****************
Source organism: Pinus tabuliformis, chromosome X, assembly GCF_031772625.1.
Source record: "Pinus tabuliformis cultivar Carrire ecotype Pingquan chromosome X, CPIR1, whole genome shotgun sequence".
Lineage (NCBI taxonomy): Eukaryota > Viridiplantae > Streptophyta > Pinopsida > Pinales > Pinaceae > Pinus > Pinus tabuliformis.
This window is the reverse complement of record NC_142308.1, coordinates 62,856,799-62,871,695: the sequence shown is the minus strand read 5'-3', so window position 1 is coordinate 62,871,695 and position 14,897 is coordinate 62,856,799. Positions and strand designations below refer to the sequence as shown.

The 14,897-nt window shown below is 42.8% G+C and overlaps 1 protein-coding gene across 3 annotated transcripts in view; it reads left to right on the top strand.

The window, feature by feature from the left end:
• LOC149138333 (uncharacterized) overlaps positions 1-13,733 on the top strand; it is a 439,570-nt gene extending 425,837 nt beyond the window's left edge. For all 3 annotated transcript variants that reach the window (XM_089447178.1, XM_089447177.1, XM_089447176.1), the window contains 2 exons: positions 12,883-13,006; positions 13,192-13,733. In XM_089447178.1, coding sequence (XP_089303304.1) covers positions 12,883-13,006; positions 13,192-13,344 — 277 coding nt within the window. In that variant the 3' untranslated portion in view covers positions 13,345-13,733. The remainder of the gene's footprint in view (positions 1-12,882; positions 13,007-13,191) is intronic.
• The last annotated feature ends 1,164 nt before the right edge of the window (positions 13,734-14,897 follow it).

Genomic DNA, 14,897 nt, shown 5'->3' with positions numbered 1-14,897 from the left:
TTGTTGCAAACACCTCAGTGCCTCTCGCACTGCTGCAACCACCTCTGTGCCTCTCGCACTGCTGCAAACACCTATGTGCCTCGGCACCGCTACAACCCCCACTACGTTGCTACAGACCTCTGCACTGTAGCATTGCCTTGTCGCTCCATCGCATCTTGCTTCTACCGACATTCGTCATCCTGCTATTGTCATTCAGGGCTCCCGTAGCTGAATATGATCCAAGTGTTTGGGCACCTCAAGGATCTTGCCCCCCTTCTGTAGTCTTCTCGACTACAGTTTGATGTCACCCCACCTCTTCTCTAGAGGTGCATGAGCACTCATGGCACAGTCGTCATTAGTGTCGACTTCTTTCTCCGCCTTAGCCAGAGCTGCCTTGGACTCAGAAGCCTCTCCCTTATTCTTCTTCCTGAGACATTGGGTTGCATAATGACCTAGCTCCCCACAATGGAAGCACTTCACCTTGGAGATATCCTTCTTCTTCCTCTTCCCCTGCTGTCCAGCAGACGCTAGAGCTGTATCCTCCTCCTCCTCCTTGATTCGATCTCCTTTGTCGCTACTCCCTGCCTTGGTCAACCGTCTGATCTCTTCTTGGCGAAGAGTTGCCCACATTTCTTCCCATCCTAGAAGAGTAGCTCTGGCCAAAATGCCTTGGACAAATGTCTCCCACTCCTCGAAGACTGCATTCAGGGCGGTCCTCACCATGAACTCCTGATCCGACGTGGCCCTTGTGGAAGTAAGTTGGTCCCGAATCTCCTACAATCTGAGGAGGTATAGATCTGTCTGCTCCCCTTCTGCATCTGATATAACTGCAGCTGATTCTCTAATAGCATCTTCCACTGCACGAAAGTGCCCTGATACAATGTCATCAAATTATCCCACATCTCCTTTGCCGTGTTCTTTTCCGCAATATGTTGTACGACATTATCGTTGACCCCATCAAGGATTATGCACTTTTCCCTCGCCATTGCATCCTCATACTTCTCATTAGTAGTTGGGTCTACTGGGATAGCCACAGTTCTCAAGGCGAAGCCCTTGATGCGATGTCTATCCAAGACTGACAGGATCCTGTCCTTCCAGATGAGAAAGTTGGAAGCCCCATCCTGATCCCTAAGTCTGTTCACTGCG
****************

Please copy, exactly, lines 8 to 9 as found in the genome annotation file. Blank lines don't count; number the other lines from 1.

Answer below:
• The last annotated feature ends 1,164 nt before the right edge of the window (positions 13,734-14,897 follow it).

Genomic DNA, 14,897 nt, shown 5'->3' with positions numbered 1-14,897 from the left: